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Try this easy tactic to trick your brain into making better decisions

Imagine this: You’re heading for the cashier at your local bookstore when you pass a display selling coffee mugs for $5. There’s only one left, sporting an image of your favorite celebrity, but you’re not willing to spend five bucks on it. Then you notice the clearance sign marking it down to $2.50. You pick up the mug and pay for it with your other merchandise.

As you walk out to the parking lot, the customer exiting right behind you says, “Gee, I was going to buy that mug, but you grabbed it before I got to it. I’ll buy it from you for the full price of $5. What do you say?”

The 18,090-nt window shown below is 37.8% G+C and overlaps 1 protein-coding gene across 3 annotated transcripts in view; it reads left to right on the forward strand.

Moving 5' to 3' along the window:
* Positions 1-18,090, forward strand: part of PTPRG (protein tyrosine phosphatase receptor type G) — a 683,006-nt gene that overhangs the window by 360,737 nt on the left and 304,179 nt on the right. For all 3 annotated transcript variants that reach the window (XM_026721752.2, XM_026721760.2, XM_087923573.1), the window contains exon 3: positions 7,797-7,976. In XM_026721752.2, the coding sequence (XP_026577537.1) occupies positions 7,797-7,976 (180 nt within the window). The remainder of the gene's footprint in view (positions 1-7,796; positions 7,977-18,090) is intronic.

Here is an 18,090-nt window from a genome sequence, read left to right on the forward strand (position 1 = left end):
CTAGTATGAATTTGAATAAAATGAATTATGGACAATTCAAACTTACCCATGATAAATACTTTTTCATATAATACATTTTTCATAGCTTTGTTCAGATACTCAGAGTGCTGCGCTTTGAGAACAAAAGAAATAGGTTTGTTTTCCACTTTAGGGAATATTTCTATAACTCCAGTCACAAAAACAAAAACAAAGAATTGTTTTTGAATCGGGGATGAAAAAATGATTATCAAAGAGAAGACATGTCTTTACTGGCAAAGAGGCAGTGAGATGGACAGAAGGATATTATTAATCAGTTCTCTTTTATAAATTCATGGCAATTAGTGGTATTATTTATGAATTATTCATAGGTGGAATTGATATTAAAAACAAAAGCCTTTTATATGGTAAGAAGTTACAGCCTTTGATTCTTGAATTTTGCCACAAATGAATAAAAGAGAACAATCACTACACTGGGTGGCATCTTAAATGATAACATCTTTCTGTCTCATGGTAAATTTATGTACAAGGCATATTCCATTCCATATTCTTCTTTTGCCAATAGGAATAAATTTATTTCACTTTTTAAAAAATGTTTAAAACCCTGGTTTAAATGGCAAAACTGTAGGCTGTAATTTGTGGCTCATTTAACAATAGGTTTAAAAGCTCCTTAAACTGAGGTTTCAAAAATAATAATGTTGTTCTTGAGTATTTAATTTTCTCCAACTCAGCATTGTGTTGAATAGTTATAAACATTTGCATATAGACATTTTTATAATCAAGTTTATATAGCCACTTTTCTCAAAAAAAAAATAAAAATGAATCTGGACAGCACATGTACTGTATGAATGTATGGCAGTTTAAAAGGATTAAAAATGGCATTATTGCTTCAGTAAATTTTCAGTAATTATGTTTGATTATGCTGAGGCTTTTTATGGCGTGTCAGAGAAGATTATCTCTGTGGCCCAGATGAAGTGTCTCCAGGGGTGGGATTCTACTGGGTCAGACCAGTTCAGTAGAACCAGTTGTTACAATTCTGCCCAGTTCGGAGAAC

“No,” you reply immediately, “I wouldn’t sell it for less than $7.50.”

What just happened? Are you an opportunist or a savvy entrepreneur?

Quite possibly, you are neither. Rather, you may have fallen victim to a natural agency of the human brain. And although deals in the resale mug market may not add up to a hill of coffee beans, when it comes to more serious decisions in business or in life, this same mental quirk can set us up for catastrophic failure.

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